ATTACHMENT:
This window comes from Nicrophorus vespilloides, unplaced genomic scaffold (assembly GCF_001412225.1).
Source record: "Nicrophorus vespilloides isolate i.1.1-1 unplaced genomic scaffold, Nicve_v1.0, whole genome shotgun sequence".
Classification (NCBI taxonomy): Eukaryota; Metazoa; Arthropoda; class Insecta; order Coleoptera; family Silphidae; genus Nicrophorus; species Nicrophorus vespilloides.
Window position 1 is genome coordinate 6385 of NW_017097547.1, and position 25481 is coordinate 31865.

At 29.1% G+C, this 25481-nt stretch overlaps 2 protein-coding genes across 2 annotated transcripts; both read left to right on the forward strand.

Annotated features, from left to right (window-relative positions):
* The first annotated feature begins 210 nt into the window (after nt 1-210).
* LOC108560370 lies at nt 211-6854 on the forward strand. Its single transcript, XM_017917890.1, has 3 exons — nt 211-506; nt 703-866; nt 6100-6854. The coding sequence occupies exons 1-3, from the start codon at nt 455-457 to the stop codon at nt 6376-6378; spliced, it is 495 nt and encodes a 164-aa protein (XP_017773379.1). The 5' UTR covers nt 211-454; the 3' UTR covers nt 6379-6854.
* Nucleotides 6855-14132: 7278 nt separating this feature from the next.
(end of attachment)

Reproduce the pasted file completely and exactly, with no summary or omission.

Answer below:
This window comes from Nicrophorus vespilloides, unplaced genomic scaffold (assembly GCF_001412225.1).
Source record: "Nicrophorus vespilloides isolate i.1.1-1 unplaced genomic scaffold, Nicve_v1.0, whole genome shotgun sequence".
Classification (NCBI taxonomy): Eukaryota; Metazoa; Arthropoda; class Insecta; order Coleoptera; family Silphidae; genus Nicrophorus; species Nicrophorus vespilloides.
Window position 1 is genome coordinate 6385 of NW_017097547.1, and position 25481 is coordinate 31865.

At 29.1% G+C, this 25481-nt stretch overlaps 2 protein-coding genes across 2 annotated transcripts; both read left to right on the forward strand.

Annotated features, from left to right (window-relative positions):
* The first annotated feature begins 210 nt into the window (after nt 1-210).
* LOC108560370 lies at nt 211-6854 on the forward strand. Its single transcript, XM_017917890.1, has 3 exons — nt 211-506; nt 703-866; nt 6100-6854. The coding sequence occupies exons 1-3, from the start codon at nt 455-457 to the stop codon at nt 6376-6378; spliced, it is 495 nt and encodes a 164-aa protein (XP_017773379.1). The 5' UTR covers nt 211-454; the 3' UTR covers nt 6379-6854.
* Nucleotides 6855-14132: 7278 nt separating this feature from the next.